Today, the Supreme Court of Texas established the limits for discovery of cell phone data like text messages, e-mails and other data in a tort case arising from a specific incident.  Because cell phone data is often sought in employment cases, the case is significant for employment cases arising over single incidents.

In In re Kuraray America, Inc., the plaintiffs in a mass-tort chemical release and fire case sought, and the trial court ordered production of, the cell phone records for the Kuraray employees working in the control room and the supervisors supervising those employees for a period of six weeks and four months prior to the incident.  The plaintiffs’ basis for seeking the records was an attempt to show that at the time of the incident, employees were distracted by cell phone activity or that they had a history or pattern of using cell phones in the control room when they should be monitoring the plant’s systems.

In conditionally granting the mandamus relief, the Supreme Court established the standard for the discovery of cell phone records in a case tied to a specific event (i.e., the plant fire).  The Court held that:

The party seeking it must allege or provide some evidence of cell-phone use by the person whose data is sought at a time when it could have been a contributing cause of the incident on which the claim is based. If the party seeking the discovery satisfies this initial burden, the trial court may order production of cell-phone data, provided its temporal scope is tailored to encompass only the period in which cell-phone use could have contributed to the incident.  In other words, a trial court may not, at this stage, order production of a person’s cell-phone data for a time at which his use of a cell phone could not have been a contributing cause of the incident. Only if this initial production indicates that cell-phone use could have contributed to the incident may a trial court consider whether additional discovery regarding cell-phone use beyond that timeframe may be relevant.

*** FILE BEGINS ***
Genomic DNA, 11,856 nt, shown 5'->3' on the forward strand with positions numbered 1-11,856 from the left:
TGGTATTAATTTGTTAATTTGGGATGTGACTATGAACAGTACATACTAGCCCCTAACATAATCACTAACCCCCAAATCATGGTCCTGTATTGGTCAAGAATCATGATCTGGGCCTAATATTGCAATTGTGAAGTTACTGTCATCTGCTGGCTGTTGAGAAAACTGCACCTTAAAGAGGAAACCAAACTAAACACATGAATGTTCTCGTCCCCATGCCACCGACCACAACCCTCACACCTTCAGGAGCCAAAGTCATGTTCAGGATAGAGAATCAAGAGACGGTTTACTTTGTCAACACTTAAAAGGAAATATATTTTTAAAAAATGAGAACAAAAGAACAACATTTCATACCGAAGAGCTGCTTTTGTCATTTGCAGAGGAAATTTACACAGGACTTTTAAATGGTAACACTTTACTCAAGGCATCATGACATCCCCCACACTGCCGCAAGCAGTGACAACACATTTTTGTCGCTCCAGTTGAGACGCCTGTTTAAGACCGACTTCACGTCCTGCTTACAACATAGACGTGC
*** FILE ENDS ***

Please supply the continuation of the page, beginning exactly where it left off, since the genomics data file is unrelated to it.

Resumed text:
Because the trial court ordered production of cell phone data in the weeks and months leading up to the event without a showing that the employee’s use of his cell phone on the date of the incident could have been a contributing cause of the chemical release, it abused its discretion.

The Court noted that examination of the data for the date of the incident showed that three of the five employees had no cell phone usage on the date of the incident and therefore no additional discovery of those employees’ data was relevant.  For the two employees that had limited cell phone usage, before the granting broader temporal discovery on the data, the plaintiffs “bore the burden to show, and the trial court had an obligation to consider, whether the use –its nature, duration and frequency in the given context –could support a finding that cell-phone use contributed to the release.”  The Court went on to hold that, “in the absence of such a showing, it was an abuse of discretion to order production of the employees’ earlier cell-phone data.”

The Court’s per curiam opinion is here.